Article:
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Turkey hands Kurdish leaders heavy sentences, dimming hopes of democratic change

Selahattin Demirtas, co-leader of the pro-Kurdish Peoples' Democratic Party (HDP), and others were sentenced to a combined 375 years in Turkish prisons. Demirtas has remained in prison since 2016.
A boy waves a flag of jailed PKK leader Abdullah Ocalan as tens of thousands of Kurds gather during a rally of the DTP.

A Turkish court on Thursday sentenced 108 defendants, most of them Kurdish, to a combined 375 years in prison over deadly riots in 2014 that erupted when Kurds in the country’s southeast took to the streets over the government’s perceived support for the Islamic State as it besieged the Syrian Kurdish town of Kobani. Selahattin Demirtas, Turkey’s most-popular Kurdish politician in modern times, was sentenced to more than 40 years on charges that he had instigated the unrest, which resulted in the deaths of 37 people, most of them supporters of Demirtas and his party. He has remained in prison since 2016 despite a European Court of Human Rights ruling in 2020 that deemed his continued detention unlawful. A Turkish court rebuffed his retrial application for a third time on Wednesday.

Thursday’s sentences drew a barrage of angry reactions and dashed burgeoning hopes that President Recep Tayyip Erdogan would re-embrace democratic reforms after years of unremitting pressure placed on his opponents, civil society and the media. “A dark stain was once again applied to Turkey’s legal history,” Tuncer Bakirhan, co-chair of the pro-Kurdish DEM Party, said as lawmakers from the party held up photographs of their sentenced colleagues in the chamber and banged on tables and lecterns in protest. “Justice has once again been butchered. No matter what you decide, your power won’t suffice to prevent the struggle for the rule of law of justice,” Cengiz Candar, former journalist and DEM deputy for the Kurds’ informal capital, Diyarbakir, fumed in a post on X.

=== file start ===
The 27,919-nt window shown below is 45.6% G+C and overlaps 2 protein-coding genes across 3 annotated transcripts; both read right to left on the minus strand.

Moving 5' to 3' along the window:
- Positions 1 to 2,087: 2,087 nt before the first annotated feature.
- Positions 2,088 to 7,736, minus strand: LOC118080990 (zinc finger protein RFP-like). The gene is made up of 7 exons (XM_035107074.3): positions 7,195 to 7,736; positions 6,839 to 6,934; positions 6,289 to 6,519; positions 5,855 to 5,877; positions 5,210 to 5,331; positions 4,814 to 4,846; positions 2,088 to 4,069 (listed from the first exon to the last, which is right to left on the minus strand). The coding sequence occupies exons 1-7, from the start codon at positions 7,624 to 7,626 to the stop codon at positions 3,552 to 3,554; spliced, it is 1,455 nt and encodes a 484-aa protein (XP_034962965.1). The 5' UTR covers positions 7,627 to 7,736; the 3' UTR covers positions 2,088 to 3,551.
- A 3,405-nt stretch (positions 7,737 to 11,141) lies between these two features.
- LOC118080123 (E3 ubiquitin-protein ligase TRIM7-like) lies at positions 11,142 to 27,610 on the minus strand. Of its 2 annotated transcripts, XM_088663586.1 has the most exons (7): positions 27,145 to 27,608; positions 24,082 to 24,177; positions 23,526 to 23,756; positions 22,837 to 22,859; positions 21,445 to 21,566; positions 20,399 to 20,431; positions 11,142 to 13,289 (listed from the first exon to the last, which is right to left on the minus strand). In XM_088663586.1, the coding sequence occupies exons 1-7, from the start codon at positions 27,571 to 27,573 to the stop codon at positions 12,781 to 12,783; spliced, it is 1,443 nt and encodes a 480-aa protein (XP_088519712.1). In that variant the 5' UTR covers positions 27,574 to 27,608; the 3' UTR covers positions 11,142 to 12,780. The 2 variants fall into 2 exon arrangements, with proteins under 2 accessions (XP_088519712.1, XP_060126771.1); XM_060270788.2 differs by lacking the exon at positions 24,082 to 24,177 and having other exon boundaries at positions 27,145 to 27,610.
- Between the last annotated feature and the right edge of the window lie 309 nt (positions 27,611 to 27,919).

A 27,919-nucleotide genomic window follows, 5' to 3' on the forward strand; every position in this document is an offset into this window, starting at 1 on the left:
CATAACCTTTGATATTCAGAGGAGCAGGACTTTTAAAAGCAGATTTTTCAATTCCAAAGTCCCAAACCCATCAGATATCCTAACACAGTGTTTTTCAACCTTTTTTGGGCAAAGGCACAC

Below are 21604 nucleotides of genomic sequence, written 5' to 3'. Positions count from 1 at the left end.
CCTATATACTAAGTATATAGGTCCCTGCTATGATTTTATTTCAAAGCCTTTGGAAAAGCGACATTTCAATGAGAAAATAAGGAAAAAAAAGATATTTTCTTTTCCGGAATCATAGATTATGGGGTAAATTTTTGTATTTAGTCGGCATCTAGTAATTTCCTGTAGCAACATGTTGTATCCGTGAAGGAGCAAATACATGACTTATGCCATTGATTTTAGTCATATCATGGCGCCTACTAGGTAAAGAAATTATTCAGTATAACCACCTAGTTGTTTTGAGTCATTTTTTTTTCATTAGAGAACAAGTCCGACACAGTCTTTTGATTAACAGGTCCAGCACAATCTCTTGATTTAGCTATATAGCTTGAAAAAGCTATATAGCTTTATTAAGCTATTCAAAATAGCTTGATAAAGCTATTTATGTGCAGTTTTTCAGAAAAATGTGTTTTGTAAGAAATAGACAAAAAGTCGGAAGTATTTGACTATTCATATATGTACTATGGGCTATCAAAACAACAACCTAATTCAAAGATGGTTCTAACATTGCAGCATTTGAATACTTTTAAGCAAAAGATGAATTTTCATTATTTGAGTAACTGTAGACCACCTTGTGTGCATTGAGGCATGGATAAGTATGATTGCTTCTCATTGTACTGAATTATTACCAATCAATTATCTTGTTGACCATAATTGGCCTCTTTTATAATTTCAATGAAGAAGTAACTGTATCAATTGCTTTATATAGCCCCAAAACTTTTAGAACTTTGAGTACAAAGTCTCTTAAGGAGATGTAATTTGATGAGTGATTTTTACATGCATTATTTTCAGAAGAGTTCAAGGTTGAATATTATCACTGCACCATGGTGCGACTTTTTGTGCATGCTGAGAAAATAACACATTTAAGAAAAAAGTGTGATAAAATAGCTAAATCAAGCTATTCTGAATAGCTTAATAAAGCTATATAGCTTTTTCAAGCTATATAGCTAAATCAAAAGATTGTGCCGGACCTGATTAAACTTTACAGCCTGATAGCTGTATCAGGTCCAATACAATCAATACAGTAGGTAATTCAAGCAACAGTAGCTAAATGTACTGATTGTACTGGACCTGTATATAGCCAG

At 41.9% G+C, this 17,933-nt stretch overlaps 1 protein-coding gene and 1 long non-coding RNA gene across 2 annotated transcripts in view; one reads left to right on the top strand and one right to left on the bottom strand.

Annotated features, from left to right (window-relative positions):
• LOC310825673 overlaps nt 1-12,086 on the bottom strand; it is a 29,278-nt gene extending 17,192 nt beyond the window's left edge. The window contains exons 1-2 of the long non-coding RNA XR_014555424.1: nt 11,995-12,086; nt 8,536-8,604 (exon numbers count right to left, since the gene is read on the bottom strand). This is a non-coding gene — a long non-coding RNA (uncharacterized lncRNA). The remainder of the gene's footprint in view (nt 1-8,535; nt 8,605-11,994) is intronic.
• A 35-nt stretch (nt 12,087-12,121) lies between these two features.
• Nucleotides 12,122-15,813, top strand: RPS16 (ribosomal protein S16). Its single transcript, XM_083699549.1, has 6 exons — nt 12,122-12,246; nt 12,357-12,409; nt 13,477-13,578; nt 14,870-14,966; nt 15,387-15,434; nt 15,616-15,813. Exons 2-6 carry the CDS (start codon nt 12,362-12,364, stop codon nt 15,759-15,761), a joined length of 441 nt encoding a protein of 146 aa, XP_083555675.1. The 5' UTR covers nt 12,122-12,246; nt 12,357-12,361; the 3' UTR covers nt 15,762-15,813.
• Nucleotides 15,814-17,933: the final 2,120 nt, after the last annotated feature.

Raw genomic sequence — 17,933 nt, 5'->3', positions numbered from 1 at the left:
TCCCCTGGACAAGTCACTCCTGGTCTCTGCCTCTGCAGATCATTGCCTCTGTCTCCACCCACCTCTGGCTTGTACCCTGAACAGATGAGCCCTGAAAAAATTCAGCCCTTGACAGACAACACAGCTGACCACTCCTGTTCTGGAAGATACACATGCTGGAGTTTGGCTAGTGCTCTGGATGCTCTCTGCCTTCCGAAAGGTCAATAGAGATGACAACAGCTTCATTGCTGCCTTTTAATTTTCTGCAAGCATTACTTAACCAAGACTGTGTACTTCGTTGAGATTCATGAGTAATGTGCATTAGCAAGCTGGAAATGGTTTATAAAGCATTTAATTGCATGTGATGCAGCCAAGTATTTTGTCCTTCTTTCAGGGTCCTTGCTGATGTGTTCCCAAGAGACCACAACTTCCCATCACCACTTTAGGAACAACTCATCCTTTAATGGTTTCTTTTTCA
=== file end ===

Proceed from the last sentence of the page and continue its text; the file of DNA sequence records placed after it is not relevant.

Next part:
Lawyers for the defense stormed out of the room as the presiding judge read out the verdicts. The defendants themselves had boycotted the hearing to signal their contempt.

Ahmet Turk, a prominent veteran of the Kurdish movement who was elected mayor of the southeastern city of Mardin in the March 31 local polls — in which the main opposition Republican People’s Party (CHP) pulled ahead of Erdogan’s Justice and Development Party (AKP) for the first time — was among those sentenced today. Turk was given 10 years for membership in a terrorist organization, a euphemism for the Kurdistan Workers Party (PKK). The bulk of Thursday’s convictions were based on defendants’ alleged connections to the group that has been fighting for varying forms of Kurdish self-rule since 1984. 

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